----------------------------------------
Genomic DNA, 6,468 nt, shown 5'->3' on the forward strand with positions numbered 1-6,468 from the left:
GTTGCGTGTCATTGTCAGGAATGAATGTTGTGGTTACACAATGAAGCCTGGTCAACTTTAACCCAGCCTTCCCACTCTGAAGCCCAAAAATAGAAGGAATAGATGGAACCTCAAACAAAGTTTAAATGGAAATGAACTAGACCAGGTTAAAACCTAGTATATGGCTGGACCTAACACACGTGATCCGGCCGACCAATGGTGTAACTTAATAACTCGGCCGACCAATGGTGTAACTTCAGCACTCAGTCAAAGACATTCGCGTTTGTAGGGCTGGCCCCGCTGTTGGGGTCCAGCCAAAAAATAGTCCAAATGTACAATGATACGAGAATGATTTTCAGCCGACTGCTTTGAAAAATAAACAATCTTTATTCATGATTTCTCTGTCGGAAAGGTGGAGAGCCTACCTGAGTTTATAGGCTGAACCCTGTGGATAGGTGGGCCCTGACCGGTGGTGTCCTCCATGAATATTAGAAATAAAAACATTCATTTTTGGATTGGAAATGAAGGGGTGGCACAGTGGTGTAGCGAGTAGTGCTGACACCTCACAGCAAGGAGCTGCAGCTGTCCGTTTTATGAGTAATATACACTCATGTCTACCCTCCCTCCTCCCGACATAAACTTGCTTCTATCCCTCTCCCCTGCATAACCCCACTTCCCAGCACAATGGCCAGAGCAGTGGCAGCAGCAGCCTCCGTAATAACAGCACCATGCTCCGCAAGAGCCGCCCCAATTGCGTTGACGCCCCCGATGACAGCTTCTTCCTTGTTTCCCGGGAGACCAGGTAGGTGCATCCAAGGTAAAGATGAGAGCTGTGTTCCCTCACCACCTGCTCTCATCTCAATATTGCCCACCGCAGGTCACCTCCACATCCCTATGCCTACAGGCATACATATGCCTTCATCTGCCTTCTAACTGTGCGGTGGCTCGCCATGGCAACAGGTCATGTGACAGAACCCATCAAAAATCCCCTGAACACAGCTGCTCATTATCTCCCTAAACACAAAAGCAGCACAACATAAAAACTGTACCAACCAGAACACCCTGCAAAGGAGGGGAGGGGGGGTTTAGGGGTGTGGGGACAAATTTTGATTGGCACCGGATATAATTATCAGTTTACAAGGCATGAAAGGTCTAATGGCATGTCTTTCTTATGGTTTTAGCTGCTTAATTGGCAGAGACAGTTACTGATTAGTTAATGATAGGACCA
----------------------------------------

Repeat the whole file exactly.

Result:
Genomic DNA, 6,468 nt, shown 5'->3' on the forward strand with positions numbered 1-6,468 from the left:
GTTGCGTGTCATTGTCAGGAATGAATGTTGTGGTTACACAATGAAGCCTGGTCAACTTTAACCCAGCCTTCCCACTCTGAAGCCCAAAAATAGAAGGAATAGATGGAACCTCAAACAAAGTTTAAATGGAAATGAACTAGACCAGGTTAAAACCTAGTATATGGCTGGACCTAACACACGTGATCCGGCCGACCAATGGTGTAACTTAATAACTCGGCCGACCAATGGTGTAACTTCAGCACTCAGTCAAAGACATTCGCGTTTGTAGGGCTGGCCCCGCTGTTGGGGTCCAGCCAAAAAATAGTCCAAATGTACAATGATACGAGAATGATTTTCAGCCGACTGCTTTGAAAAATAAACAATCTTTATTCATGATTTCTCTGTCGGAAAGGTGGAGAGCCTACCTGAGTTTATAGGCTGAACCCTGTGGATAGGTGGGCCCTGACCGGTGGTGTCCTCCATGAATATTAGAAATAAAAACATTCATTTTTGGATTGGAAATGAAGGGGTGGCACAGTGGTGTAGCGAGTAGTGCTGACACCTCACAGCAAGGAGCTGCAGCTGTCCGTTTTATGAGTAATATACACTCATGTCTACCCTCCCTCCTCCCGACATAAACTTGCTTCTATCCCTCTCCCCTGCATAACCCCACTTCCCAGCACAATGGCCAGAGCAGTGGCAGCAGCAGCCTCCGTAATAACAGCACCATGCTCCGCAAGAGCCGCCCCAATTGCGTTGACGCCCCCGATGACAGCTTCTTCCTTGTTTCCCGGGAGACCAGGTAGGTGCATCCAAGGTAAAGATGAGAGCTGTGTTCCCTCACCACCTGCTCTCATCTCAATATTGCCCACCGCAGGTCACCTCCACATCCCTATGCCTACAGGCATACATATGCCTTCATCTGCCTTCTAACTGTGCGGTGGCTCGCCATGGCAACAGGTCATGTGACAGAACCCATCAAAAATCCCCTGAACACAGCTGCTCATTATCTCCCTAAACACAAAAGCAGCACAACATAAAAACTGTACCAACCAGAACACCCTGCAAAGGAGGGGAGGGGGGGTTTAGGGGTGTGGGGACAAATTTTGATTGGCACCGGATATAATTATCAGTTTACAAGGCATGAAAGGTCTAATGGCATGTCTTTCTTATGGTTTTAGCTGCTTAATTGGCAGAGACAGTTACTGATTAGTTAATGATAGGACCA